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Issue No. 01 - January (1997 vol. 30)
ISSN: 0018-9162
pp: 71-78
<p>Virtually cost-free publication on the Web has led to information overload. AI, with its roots in knowledge representation, is experiencing a renaissance as new tools emerge to make the Web more tractable. </p> <p>The Internet, fueled by the phenomenal popularity of the World Wide Web, has exhibited exponential growth over the past three years. But virtually instantaneous and cost-free publication, inherent in the WWW, leads to problems with information overload. In the case of the WWW, the ease of self-publication has helped generate an estimated 50-120 million pages on the Web, a figure that is growing every day. </p> <p>Search engines help users navigate the millions of pages. However, even the best search engines cannot efficiently circumnavigate the entire Web. A naive search using AltaVista, for example, can result in 100,000-plus matches. New search engines can structure queries in a user-friendly fashion, but they require the user to learn and manage numerous interfaces. We may now have digital libraries on our desktops, but it still takes an immense amount of manual effort to use them. </p> <p>AI will play a crucial role in making the WWW usable. AI has been around for 40 years, yet in some people's view it has not lived up to its (perhaps overblown) promise. Many domains create intractable problems for AI, and many expert systems are either too narrow or too brittle. But the Web is a perfect environment for AI, with its roots in problem solving and knowledge representation. An increasing number of Web-based AI applications-intelligent search engines and browsers, learning agents, and knowledge-sharing agents-have begun to emerge. And although these AI applications have grown increasingly attractive because of the Internet, they may hold even more promise for intranets. </p>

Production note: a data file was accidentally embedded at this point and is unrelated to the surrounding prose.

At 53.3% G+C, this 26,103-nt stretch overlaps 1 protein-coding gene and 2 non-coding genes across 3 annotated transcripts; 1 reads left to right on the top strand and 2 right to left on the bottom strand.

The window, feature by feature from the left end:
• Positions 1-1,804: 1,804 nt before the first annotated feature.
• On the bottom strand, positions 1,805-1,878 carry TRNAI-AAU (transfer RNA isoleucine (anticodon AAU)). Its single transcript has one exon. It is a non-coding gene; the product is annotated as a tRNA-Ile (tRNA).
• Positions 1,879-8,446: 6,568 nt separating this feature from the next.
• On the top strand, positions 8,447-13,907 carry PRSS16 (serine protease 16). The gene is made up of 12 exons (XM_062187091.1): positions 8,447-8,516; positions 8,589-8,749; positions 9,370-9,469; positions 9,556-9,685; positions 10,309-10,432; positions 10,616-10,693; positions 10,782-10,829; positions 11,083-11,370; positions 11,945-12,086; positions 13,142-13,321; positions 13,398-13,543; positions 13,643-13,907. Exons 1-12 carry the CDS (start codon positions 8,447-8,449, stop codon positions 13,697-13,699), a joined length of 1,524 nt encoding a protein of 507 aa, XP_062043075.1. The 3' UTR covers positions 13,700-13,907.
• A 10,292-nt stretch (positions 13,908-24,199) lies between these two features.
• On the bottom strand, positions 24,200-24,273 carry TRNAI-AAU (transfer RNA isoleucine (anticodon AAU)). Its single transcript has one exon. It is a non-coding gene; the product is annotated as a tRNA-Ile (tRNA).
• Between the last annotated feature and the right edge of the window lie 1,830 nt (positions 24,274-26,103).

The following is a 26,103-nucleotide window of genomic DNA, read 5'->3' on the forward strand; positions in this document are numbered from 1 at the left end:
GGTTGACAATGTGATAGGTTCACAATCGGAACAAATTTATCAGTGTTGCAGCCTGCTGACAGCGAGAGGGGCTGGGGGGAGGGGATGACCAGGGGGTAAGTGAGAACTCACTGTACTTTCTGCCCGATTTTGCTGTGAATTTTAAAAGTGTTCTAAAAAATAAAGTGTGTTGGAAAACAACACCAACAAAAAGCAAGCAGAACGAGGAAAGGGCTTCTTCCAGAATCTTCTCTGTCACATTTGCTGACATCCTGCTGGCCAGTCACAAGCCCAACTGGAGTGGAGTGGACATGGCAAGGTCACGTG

Daniel E. O'Leary, "The Internet, Intranets, and the AI Renaissance", Computer, vol. 30, no. , pp. 71-78, January 1997, doi:10.1109/2.562929
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